Intermediate determinants of child health and nutrition include access to health care, water and sanitation, food security and appropriate child care. The Brazilian Unified Health System (Sistema Único de Saúde), created in 1988 by the new Brazilian constitution after the military dictatorship, has increased access to free services for the whole population.33 In 1994, the Family Health Strategy was set up for the specific purpose of promoting equity in access to primary health care. The strategy has succeeded not only in targeting the poorest rural municipalities and periurban slums,34 but also in contributing to reduced child mortality.35 By 2006, over 26 000 Family Health teams were present in over 90% of municipalities and covered 86 million individuals, mostly from low-income families.36 Public investments in the water supply and sewage systems have been consistently inadequate in Brazil,37 and this may explain why improvements have been slow between 1996 and 2006–07. Nevertheless, our results suggest that the expansion of sanitation services in the last decade benefited the poor more than the more affluent.
Parallel to the income redistribution and strong decline in poverty observed between 2003 and 2006, severe food insecurity at the family level was reduced by 27% between 2004 and 2006–07.17
The quality of child care is another intermediate determinant of undernutrition, in addition to access to health care, environmental conditions and food security.38 This variable is particularly difficult to quantify, but our results indicate that improvements in maternal education were accompanied by reduced parity (i.e. fewer children ranking 5th or higher in birth order), a widening of birth intervals and nearly universal access to modern contraceptives. Again, the greatest improvements were seen among the poor (Table 3). Finally, preliminary assessment of recent breastfeeding trends in Brazil also indicates that its median duration increased from 7 to 14 months between 1996 and 2006–07; exclusive breastfeeding, however, remained very brief, its duration having increased from 1.1 to only 1.4 months in the same period.17
Given the positive trends in the underlying and intermediate causes of undernutrition, it is not surprising that child morbidity and mortality have declined in Brazil. Diarrhoea, a major direct cause of undernutrition, was responsible for 17.3% of all registered infant deaths in 1985–07,39 but by 2003–05 (the latest period with information available) accounted for 4.2% of all deaths.40 If we take into account that all-cause infant mortality rates for Brazil also dropped from about 60 to just over 20 per 1000 live births in the same period, the reduction in diarrhoea mortality rates per 1000 live births was roughly 90%, and the overall reduction in infant mortality was 67%. Brazil is among the few low- and middle-income countries that are on track to reach the MDG of reducing mortality in children under 5 years of age.41
The major improvements that child growth indicators in Brazil have shown in recent decades reflect positive and equitable trends in the underlying, intermediate and proximate determinants of undernutrition resulting from overall economic progress and equity-oriented public policies. The Brazilian experience is an example of the critical effect that policies to promote income redistribution and universal access to education, health, water supply, and sanitation services may have on child undernutrition. These policies should be at the top of the agenda of governments truly committed to reducing undernutrition and improving the quality of life of future generations. Future studies will show whether these gains will be maintained under the current global economic crisis.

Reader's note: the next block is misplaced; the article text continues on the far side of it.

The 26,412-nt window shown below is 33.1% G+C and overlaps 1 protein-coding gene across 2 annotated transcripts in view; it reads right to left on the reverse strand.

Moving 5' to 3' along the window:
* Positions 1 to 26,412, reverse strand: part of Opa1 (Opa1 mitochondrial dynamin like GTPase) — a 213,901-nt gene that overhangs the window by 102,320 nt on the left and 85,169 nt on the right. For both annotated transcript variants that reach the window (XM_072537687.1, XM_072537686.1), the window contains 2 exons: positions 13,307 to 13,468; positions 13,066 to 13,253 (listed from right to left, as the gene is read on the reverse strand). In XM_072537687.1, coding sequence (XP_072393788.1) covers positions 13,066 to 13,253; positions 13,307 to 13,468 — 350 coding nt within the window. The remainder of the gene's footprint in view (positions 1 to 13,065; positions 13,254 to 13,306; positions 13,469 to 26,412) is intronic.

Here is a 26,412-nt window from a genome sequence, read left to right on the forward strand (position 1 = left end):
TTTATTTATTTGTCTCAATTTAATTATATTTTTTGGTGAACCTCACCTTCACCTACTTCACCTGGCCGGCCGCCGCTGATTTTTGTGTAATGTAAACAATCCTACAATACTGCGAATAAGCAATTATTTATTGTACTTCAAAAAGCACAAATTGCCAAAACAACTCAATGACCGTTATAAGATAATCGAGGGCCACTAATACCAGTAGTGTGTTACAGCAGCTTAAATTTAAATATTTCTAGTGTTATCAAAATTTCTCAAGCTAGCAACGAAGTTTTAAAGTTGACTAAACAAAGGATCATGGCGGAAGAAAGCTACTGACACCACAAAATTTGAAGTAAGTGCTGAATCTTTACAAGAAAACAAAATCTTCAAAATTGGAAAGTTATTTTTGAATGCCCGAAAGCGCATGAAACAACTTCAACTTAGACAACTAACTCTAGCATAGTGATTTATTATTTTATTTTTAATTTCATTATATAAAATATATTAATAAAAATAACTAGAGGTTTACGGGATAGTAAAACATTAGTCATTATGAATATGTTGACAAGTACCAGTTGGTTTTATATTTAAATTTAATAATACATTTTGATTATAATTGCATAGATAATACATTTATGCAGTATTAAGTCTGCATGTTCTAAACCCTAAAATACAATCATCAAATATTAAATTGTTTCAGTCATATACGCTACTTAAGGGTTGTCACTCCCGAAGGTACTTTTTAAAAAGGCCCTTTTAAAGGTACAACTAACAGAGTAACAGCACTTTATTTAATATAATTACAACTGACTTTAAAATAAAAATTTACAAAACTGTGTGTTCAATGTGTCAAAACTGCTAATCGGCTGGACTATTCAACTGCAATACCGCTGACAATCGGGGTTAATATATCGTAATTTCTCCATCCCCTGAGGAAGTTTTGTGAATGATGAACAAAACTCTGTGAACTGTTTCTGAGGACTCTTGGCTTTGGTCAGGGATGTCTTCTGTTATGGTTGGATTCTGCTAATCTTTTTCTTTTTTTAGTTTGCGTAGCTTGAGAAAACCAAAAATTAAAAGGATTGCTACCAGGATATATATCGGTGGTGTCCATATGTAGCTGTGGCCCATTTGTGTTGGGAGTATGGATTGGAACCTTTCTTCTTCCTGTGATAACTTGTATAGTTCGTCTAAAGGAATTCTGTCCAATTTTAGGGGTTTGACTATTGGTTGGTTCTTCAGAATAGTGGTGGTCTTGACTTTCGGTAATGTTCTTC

The study was supported by a grant from the Brazilian Ministry of Health (grant 134/2006). The funding agency had no influence on the analyses or interpretation of the results.
- Black RE, Allen LH, Bhutta ZA, Caulfield LE, de Onis M, Ezzati M, et al., et al. Maternal and child undernutrition: global and regional exposures and health consequences. Lancet 2008; 371: 243-60 doi: 10.1016/S0140-6736(07)61690-0 pmid: 18207566.
- Victora CG, Adair L, Fall C, Hallal PC, Martorell R, Richter L, et al., et al. Maternal and child undernutrition: consequences for adult health and human capital. Lancet 2008; 371: 340-57 doi: 10.1016/S0140-6736(07)61692-4 pmid: 18206223.
- Physical status: the use and interpretation of anthropometry: report of a WHO Expert Committee. Geneva: World Health Organization; 1995.
- Tanner JM. A history of the study of human growth. Cambridge, New York: Cambridge University Press; 1981.
- de Onis M. Child undernutrition based on the new WHO growth standards and rates of reduction to 2015. SCN News 2008; 36: 12-6.
- de Onis M, Blossner M, Borghi E, Frongillo EA, Morris R. Estimates of global prevalence of childhood underweight in 1990 and 2015. JAMA 2004; 291: 2600-6 doi: 10.1001/jama.291.21.2600 pmid: 15173151.
- United Nations. The Millennium Development Goals. United Nations; 2008. Available from: http://www.un.org/millenniumgoals [accessed 26 June 2009].
- de Onis M, Frongillo EA, Blossner M. Is malnutrition declining? An analysis of changes in levels of child malnutrition since 1980. Bull World Health Organ 2000; 78: 1222-33 pmid: 11100617.
- Monteiro CA, Benicio MH, Iunes R, Gouveia NC, Taddei JA, Cardoso MA. Nutritional status of Brazilian children: trends from 1975 to 1989. Bull World Health Organ 1992; 70: 657-66 pmid: 1464153.
- Monteiro CA, Conde WL, Popkin BM. Is obesity replacing or adding to undernutrition? Evidence from different social classes in Brazil. Public Health Nutr 2002; 5: 105-12 pmid: 12027272.